Bellevue gets $380M for Sandy rebuilding

Bellevue Hospital (Photo courtesy of hospital)

Bellevue Hospital (Photo courtesy of hospital)

By Maria Rocha-Buschel

Bellevue Hospital Center will get a $376 million slice of federal money to cover the cost of putting right damage caused by Hurricane Sandy.

Mayor Bill de Blasio and U.S. Senator Charles Schumer announced last Thursday that the city has secured $1.6 billion in federal aid from FEMA to repair the city’s public hospitals damaged during Hurricane Sandy two years ago.

With its share of the cash, Bellevue will install flood-proof elevators, storm pumps and a flood wall.

“The entire New York Congressional Delegation came together to fight for these funds, and wisely sought resources not just for repairs, but also for mitigation,” said Congresswoman Carolyn Maloney, in whose district the hospital is located.

“Bellevue is an important facility and it sustained substantial damage and had to be evacuated during Hurricane Sandy. We are taking the necessary steps to be sure that doesn’t happen again.”

According to Bellevue authorities, much of the damage caused by the 2012 superstorm has already been repaired and the fresh FEMA funds will reimburse HHC for those repairs and mitigation work.

Many pieces of critical equipment, such as electrical switching gear, have been relocated out of the basement to higher elevation on the first floor and the hospital has installed removable flood barriers at the two loading dock entrances facing the East River.

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Letters to the Editor, Nov. 13

Ice rink is still noisy

What chemicals are in the blue barrels stored in the ice skating rink? Are they hazardous? Fire engines responded to a call at 19 Stuyvesant Oval on Friday evening, October 24 around 8 p.m. (if not then Saturday evening). They were doing a sweep from the top floor on down. Response was perhaps to an odor of gas (not clear on the details of why they came, but I did overhear someone say it was due to the skating rink).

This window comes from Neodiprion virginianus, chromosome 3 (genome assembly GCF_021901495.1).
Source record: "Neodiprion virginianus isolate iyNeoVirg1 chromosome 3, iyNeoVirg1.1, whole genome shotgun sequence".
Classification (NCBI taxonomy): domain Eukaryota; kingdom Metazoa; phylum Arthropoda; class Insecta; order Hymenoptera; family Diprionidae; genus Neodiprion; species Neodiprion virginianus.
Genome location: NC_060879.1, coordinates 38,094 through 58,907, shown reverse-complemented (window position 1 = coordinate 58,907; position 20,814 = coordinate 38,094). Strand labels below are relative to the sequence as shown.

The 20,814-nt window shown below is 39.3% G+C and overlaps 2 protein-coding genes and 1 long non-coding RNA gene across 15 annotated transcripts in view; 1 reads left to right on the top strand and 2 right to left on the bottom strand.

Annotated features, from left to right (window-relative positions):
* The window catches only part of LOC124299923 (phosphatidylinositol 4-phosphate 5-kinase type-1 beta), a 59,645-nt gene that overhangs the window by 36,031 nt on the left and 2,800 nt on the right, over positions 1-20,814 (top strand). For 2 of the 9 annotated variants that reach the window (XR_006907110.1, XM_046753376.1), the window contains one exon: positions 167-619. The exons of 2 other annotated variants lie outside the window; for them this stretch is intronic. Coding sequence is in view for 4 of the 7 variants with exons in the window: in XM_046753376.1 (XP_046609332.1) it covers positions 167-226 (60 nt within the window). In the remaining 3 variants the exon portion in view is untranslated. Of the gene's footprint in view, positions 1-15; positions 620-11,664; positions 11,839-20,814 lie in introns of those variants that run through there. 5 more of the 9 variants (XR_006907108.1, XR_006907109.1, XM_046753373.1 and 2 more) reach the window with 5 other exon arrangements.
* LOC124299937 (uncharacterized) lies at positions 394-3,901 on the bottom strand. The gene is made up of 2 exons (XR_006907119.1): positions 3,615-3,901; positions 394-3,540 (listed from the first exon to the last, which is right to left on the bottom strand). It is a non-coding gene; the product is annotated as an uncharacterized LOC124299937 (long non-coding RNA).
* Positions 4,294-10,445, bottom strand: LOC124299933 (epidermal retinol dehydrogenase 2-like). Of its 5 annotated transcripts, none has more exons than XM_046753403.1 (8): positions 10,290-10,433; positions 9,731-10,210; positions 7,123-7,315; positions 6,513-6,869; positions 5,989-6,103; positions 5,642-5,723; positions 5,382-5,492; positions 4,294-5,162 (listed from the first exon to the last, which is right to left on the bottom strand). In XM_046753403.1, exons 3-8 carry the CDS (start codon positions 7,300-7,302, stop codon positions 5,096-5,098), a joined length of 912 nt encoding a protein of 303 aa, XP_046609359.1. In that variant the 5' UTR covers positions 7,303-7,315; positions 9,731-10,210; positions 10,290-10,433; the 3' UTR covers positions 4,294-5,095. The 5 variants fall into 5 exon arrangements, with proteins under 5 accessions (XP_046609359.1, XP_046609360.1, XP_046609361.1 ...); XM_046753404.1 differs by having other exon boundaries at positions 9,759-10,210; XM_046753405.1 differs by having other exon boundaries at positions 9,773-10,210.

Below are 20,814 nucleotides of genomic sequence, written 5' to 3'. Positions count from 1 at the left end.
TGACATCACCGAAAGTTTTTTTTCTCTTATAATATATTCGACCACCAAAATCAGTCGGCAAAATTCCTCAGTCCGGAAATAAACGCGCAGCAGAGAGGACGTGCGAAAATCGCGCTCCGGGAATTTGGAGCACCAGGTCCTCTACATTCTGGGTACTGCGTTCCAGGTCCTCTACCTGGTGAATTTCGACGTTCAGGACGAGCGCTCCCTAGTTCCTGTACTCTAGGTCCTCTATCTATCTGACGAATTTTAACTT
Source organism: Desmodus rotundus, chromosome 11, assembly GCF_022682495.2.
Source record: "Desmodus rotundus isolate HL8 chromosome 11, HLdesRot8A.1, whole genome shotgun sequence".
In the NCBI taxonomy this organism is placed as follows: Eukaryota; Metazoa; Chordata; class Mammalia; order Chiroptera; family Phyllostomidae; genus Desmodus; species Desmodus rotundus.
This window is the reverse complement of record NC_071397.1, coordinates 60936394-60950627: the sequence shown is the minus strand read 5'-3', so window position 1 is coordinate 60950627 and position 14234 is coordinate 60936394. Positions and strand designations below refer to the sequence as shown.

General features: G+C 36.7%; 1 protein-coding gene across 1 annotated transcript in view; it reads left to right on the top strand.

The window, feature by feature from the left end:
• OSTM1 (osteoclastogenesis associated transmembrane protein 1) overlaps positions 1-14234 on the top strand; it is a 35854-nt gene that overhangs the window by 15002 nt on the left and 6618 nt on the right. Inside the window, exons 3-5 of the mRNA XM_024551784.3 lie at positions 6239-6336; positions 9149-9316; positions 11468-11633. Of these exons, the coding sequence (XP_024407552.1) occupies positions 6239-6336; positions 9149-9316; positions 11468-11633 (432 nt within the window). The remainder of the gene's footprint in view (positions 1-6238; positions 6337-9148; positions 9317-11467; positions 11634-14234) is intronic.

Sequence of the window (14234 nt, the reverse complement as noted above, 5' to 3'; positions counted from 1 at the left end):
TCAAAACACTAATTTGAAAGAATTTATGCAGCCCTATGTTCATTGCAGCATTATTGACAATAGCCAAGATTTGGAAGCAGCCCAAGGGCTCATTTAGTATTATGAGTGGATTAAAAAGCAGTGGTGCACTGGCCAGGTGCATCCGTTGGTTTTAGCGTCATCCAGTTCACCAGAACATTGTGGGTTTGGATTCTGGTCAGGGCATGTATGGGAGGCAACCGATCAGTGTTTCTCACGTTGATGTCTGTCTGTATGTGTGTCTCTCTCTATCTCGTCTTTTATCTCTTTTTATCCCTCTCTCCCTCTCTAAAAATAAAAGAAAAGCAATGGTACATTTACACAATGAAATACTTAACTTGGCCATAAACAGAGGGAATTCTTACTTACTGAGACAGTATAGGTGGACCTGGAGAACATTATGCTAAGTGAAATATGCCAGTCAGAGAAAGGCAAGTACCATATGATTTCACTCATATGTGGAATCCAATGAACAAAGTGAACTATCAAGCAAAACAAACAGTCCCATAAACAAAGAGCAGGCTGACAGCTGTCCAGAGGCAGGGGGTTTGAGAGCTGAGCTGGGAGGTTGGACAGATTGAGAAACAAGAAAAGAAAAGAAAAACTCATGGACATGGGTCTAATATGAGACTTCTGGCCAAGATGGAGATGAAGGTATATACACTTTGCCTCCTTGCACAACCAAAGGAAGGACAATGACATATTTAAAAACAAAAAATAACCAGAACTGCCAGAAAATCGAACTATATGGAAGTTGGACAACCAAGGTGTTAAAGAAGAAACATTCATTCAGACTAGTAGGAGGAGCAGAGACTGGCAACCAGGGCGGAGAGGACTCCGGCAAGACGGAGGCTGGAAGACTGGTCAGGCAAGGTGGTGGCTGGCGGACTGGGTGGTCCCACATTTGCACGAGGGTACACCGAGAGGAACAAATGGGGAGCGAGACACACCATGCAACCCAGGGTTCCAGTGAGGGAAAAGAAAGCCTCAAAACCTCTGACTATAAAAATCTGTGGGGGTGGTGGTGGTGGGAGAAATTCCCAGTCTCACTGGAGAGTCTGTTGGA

Follow up to the new tented recreational area on a playground that has been a basketball and volley ball court:

Welcome to my world! Those residents who are concerned about the noise level surrounding the new tented recreational area on playground, come to my apartment adjacent to the ice skating rink and you will find out what kind of noise levels that are in store for you! Every afternoon and mornings as well on weekends or holidays you can hear the screams and shouts of unsupervised children as they skate and slam into the boards for hours on end.

Where have you been, Tenants Association and our fave councilman Dan Garodnick regarding the constant disturbing noise level due to construction and deconstruction of the rink each year for months at a time and the daily noise level of the Zamboni cleaning the ice surface? There should be staff members on the ice at all times providing supervision and monitoring the children’s activities and keeping down the noise level. And please don’t scream out “Off the ice!” when a session is completed.

Why don’t they make a bubble or tent over the rink and keep the sound level enclosed as they are now providing at the tented recreational playground? Are we any less worthy of consideration in our neck of the woods?